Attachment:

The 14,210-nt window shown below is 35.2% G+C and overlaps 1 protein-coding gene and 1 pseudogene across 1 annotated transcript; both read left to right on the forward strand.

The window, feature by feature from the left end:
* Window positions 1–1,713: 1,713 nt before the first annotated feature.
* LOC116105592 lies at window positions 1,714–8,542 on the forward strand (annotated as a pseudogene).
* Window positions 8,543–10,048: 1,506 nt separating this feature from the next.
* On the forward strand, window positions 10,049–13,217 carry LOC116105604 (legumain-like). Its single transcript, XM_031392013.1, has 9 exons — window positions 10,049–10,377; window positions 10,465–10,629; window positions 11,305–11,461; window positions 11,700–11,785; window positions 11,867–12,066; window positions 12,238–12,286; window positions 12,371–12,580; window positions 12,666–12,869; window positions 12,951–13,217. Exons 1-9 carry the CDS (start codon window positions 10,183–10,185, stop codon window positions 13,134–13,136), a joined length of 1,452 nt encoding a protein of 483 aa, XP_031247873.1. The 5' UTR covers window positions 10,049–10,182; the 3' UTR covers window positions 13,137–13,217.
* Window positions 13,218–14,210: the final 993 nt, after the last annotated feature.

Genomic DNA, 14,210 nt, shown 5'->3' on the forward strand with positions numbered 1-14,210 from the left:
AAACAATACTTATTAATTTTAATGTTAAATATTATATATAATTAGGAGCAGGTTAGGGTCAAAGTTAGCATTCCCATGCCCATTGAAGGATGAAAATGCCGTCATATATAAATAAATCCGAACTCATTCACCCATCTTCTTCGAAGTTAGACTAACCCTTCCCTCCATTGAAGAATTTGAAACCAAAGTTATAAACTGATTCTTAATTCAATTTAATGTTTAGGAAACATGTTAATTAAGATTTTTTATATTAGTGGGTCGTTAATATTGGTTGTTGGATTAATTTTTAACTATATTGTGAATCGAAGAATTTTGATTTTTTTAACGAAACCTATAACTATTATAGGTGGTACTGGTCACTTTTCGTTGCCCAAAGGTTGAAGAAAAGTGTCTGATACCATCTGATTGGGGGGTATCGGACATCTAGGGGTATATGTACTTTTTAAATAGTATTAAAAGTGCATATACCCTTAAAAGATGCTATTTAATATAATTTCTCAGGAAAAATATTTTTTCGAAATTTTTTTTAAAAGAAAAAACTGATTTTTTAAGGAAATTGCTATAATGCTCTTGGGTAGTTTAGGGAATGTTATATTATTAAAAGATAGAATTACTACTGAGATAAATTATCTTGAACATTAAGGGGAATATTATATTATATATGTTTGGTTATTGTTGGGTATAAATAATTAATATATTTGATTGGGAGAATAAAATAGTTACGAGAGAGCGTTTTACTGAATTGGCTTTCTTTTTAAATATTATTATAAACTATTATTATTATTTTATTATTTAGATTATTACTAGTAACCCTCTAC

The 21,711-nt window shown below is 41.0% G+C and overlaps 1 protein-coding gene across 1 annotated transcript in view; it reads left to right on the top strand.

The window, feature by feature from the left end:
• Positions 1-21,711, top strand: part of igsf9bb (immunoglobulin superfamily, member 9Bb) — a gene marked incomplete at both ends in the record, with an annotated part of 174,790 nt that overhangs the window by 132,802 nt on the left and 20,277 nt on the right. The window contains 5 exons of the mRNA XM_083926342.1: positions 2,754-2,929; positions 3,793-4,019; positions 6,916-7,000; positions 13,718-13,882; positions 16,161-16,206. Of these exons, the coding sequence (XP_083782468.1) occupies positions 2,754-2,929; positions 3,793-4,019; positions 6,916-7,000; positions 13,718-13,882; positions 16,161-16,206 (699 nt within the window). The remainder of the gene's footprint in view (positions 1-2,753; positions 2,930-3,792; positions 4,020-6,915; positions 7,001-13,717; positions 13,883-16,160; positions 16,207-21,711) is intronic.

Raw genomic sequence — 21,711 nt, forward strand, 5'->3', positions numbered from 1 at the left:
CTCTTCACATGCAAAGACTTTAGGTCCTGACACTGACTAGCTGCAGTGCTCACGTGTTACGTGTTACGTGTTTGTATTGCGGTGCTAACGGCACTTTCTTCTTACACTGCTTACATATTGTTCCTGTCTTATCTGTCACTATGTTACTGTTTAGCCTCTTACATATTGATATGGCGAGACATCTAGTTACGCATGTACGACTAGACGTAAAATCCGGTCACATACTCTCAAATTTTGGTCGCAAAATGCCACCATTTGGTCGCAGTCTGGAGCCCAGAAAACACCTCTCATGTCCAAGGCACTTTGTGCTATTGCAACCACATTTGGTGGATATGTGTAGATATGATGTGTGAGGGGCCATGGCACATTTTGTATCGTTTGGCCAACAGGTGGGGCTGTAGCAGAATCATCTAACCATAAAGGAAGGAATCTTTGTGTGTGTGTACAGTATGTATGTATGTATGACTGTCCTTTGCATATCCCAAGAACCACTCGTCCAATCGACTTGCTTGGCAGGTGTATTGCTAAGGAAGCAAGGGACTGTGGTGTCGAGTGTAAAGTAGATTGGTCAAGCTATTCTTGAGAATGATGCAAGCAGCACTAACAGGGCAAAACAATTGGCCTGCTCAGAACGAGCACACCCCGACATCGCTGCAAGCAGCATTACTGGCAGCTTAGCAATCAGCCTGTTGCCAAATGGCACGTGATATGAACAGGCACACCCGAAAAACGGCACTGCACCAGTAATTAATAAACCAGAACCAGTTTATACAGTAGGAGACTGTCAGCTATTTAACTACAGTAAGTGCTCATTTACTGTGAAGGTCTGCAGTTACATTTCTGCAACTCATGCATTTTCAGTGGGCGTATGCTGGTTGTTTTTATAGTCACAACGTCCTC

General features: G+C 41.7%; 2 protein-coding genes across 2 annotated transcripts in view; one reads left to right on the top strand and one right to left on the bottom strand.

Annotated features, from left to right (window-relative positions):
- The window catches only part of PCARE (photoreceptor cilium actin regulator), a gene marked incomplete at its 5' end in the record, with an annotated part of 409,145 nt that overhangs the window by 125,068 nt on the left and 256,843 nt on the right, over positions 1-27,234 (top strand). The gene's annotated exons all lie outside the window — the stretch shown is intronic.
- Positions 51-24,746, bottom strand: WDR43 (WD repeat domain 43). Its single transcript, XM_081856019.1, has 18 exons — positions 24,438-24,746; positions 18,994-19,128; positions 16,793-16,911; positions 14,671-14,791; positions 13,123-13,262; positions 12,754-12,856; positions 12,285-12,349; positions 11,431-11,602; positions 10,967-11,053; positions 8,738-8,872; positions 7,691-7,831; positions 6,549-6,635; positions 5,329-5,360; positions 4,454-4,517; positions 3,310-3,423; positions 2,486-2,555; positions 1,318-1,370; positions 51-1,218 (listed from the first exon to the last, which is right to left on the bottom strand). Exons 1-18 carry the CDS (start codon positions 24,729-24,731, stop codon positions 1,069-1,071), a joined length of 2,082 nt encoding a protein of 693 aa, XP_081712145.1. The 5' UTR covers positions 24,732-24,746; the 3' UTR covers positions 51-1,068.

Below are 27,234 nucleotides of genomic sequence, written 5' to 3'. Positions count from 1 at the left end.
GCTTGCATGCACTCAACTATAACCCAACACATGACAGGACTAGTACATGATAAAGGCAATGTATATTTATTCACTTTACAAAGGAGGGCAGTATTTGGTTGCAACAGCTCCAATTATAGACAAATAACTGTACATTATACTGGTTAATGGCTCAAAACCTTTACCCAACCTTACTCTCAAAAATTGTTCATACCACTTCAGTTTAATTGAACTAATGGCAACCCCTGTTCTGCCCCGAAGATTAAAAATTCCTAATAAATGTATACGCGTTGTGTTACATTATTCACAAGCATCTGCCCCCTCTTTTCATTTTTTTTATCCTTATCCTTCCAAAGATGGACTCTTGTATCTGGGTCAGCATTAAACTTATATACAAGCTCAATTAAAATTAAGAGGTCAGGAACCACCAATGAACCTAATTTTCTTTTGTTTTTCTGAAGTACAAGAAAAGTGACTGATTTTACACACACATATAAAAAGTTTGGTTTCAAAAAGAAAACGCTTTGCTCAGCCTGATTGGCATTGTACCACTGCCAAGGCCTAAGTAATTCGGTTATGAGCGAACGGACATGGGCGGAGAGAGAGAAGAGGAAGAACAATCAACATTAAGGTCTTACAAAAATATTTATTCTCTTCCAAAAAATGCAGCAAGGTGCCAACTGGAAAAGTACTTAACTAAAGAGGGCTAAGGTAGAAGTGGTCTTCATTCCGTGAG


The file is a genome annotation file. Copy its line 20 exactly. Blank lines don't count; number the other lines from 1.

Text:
GCTTGCATGCACTCAACTATAACCCAACACATGACAGGACTAGTACATGATAAAGGCAATGTATATTTATTCACTTTACAAAGGAGGGCAGTATTTGGTTGCAACAGCTCCAATTATAGACAAATAACTGTACATTATACTGGTTAATGGCTCAAAACCTTTACCCAACCTTACTCTCAAAAATTGTTCATACCACTTCAGTTTAATTGAACTAATGGCAACCCCTGTTCTGCCCCGAAGATTAAAAATTCCTAATAAATGTATACGCGTTGTGTTACATTATTCACAAGCATCTGCCCCCTCTTTTCATTTTTTTTATCCTTATCCTTCCAAAGATGGACTCTTGTATCTGGGTCAGCATTAAACTTATATACAAGCTCAATTAAAATTAAGAGGTCAGGAACCACCAATGAACCTAATTTTCTTTTGTTTTTCTGAAGTACAAGAAAAGTGACTGATTTTACACACACATATAAAAAGTTTGGTTTCAAAAAGAAAACGCTTTGCTCAGCCTGATTGGCATTGTACCACTGCCAAGGCCTAAGTAATTCGGTTATGAGCGAACGGACATGGGCGGAGAGAGAGAAGAGGAAGAACAATCAACATTAAGGTCTTACAAAAATATTTATTCTCTTCCAAAAAATGCAGCAAGGTGCCAACTGGAAAAGTACTTAACTAAAGAGGGCTAAGGTAGAAGTGGTCTTCATTCCGTGAG